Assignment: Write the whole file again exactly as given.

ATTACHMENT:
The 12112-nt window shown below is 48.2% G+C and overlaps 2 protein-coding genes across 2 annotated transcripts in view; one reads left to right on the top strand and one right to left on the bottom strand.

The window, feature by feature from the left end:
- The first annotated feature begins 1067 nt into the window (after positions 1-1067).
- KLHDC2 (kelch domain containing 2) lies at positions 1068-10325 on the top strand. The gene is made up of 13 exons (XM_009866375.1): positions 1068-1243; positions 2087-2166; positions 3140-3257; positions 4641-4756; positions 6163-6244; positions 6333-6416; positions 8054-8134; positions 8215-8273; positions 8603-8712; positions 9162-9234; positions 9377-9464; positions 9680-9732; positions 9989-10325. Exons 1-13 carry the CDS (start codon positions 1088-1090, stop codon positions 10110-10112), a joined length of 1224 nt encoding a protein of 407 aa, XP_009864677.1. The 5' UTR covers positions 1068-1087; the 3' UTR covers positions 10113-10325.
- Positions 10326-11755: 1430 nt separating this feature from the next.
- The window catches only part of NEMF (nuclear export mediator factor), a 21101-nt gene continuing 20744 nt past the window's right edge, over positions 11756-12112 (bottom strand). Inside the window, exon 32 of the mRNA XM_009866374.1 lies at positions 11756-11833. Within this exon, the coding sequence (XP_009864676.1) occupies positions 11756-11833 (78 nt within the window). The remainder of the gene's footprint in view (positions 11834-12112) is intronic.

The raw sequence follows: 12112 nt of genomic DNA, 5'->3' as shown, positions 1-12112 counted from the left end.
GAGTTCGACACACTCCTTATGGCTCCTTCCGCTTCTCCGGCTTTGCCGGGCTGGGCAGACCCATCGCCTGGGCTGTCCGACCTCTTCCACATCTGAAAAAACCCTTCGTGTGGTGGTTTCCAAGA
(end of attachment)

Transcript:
The 12112-nt window shown below is 48.2% G+C and overlaps 2 protein-coding genes across 2 annotated transcripts in view; one reads left to right on the top strand and one right to left on the bottom strand.

The window, feature by feature from the left end:
- The first annotated feature begins 1067 nt into the window (after positions 1-1067).
- KLHDC2 (kelch domain containing 2) lies at positions 1068-10325 on the top strand. The gene is made up of 13 exons (XM_009866375.1): positions 1068-1243; positions 2087-2166; positions 3140-3257; positions 4641-4756; positions 6163-6244; positions 6333-6416; positions 8054-8134; positions 8215-8273; positions 8603-8712; positions 9162-9234; positions 9377-9464; positions 9680-9732; positions 9989-10325. Exons 1-13 carry the CDS (start codon positions 1088-1090, stop codon positions 10110-10112), a joined length of 1224 nt encoding a protein of 407 aa, XP_009864677.1. The 5' UTR covers positions 1068-1087; the 3' UTR covers positions 10113-10325.
- Positions 10326-11755: 1430 nt separating this feature from the next.
- The window catches only part of NEMF (nuclear export mediator factor), a 21101-nt gene continuing 20744 nt past the window's right edge, over positions 11756-12112 (bottom strand). Inside the window, exon 32 of the mRNA XM_009866374.1 lies at positions 11756-11833. Within this exon, the coding sequence (XP_009864676.1) occupies positions 11756-11833 (78 nt within the window). The remainder of the gene's footprint in view (positions 11834-12112) is intronic.

The raw sequence follows: 12112 nt of genomic DNA, 5'->3' as shown, positions 1-12112 counted from the left end.
GAGTTCGACACACTCCTTATGGCTCCTTCCGCTTCTCCGGCTTTGCCGGGCTGGGCAGACCCATCGCCTGGGCTGTCCGACCTCTTCCACATCTGAAAAAACCCTTCGTGTGGTGGTTTCCAAGA